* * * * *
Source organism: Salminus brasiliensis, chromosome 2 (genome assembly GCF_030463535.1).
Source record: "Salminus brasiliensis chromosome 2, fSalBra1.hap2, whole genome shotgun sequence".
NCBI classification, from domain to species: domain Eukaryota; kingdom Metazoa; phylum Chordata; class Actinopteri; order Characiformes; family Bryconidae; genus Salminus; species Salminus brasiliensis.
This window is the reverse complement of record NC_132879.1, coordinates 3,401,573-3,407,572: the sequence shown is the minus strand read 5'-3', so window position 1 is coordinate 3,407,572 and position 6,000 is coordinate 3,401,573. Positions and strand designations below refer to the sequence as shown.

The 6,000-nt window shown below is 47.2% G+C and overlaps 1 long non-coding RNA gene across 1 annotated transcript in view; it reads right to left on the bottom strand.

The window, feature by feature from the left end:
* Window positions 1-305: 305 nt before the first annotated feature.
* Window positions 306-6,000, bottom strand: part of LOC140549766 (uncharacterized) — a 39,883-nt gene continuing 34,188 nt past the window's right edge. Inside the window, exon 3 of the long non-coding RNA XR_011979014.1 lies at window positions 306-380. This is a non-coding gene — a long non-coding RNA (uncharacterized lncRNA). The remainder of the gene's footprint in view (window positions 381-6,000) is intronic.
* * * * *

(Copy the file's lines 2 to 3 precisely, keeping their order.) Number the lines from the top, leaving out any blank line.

Source record: "Salminus brasiliensis chromosome 2, fSalBra1.hap2, whole genome shotgun sequence".
NCBI classification, from domain to species: domain Eukaryota; kingdom Metazoa; phylum Chordata; class Actinopteri; order Characiformes; family Bryconidae; genus Salminus; species Salminus brasiliensis.